Heraclitus and the physical (pt. 2)

1.) We have experience of dealing with things of the same description as the ship of Theseus, and they show us that artifacts have individuality by participation, that is, to the extent that they relate to an extrinsic agent or efficient cause.

2.) While physical things have substantial forms and so have a being for themselves that artifacts lack, they have the same lack of individuality that an artifact has.

3.) This lack of individuality is either from lacking it altogether, or because the individuality is always in flux.

4.) But natural things, just as artifacts, cannot lack individuality altogether, thus they have an individuality in constant flux.

5.) This constant flux arises because the individuality of the physical as such arises is defined by the totality of its accidents; esp. where it is, when it is, what position it is in, etc. In the animate, however, substantial form gives the entity a self-action to the individual (i.e. non-abstract) entity.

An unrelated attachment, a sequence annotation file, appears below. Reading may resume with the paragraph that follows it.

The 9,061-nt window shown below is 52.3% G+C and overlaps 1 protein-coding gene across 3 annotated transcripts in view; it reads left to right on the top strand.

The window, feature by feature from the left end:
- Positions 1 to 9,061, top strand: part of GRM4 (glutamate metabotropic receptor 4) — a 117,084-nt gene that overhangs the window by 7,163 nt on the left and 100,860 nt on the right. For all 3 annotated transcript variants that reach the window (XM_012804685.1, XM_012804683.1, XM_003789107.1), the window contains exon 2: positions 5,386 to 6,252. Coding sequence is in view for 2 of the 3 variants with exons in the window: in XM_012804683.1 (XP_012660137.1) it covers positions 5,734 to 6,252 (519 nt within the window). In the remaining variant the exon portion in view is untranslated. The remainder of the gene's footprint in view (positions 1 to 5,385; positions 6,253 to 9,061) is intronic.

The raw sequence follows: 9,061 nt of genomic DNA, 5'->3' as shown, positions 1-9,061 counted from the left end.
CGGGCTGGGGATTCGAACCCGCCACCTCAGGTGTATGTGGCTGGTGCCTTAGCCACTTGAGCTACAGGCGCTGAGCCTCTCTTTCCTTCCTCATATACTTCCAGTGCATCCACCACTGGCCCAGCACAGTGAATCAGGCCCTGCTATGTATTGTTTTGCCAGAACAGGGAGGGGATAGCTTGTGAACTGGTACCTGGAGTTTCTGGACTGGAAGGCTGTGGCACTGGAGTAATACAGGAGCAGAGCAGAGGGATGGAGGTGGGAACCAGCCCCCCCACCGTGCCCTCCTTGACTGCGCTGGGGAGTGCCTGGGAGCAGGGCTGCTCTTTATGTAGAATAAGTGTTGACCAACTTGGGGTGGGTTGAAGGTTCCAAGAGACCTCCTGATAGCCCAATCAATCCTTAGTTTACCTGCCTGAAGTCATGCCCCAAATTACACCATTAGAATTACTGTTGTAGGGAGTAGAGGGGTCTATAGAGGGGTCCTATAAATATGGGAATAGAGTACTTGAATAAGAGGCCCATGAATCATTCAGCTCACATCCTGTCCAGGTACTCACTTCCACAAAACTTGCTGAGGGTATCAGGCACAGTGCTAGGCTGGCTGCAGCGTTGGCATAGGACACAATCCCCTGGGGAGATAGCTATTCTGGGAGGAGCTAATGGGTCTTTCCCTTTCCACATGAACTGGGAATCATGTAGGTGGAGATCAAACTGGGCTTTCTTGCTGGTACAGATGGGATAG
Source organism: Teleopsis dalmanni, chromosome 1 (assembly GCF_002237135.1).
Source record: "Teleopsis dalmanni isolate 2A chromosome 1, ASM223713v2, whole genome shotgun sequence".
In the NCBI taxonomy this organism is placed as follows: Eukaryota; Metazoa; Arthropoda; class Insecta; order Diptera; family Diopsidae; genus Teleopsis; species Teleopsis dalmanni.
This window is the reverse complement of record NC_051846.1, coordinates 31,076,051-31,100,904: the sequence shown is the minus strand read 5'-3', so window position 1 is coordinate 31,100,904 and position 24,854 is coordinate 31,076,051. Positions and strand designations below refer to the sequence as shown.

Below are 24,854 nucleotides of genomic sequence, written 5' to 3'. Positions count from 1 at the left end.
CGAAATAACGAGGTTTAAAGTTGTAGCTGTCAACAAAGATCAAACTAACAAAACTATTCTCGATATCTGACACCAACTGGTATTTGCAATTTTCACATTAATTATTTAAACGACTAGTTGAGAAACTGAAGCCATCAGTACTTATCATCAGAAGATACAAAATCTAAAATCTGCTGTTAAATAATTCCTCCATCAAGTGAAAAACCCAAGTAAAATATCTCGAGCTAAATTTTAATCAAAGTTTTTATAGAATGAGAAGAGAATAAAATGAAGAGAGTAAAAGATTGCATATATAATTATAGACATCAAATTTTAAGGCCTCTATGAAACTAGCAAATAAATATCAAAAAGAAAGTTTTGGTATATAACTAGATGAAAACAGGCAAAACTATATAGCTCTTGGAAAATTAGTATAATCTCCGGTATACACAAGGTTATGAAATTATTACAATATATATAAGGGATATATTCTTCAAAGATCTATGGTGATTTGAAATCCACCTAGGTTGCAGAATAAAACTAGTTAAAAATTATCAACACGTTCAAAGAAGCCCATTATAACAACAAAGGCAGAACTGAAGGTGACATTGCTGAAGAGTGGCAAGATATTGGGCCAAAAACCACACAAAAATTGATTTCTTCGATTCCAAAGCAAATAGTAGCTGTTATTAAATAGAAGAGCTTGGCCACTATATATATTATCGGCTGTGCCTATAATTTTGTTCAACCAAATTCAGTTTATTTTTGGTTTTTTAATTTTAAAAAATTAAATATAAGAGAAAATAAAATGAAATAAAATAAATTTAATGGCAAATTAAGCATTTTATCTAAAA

6.) Self-activity is thus divided from the physical. You (who remain the same) cannot step in the same river twice. By way of opposition, you can speak to the same person or pray to the same God twice.

7.) Leibniz’ indiscernibility axiom shows that there is a more and less in what counts as the same individual. At the defining limit of this, the individual must not be measured by categories like when it is, where it is, what position it is in, what acts upon it, etc.





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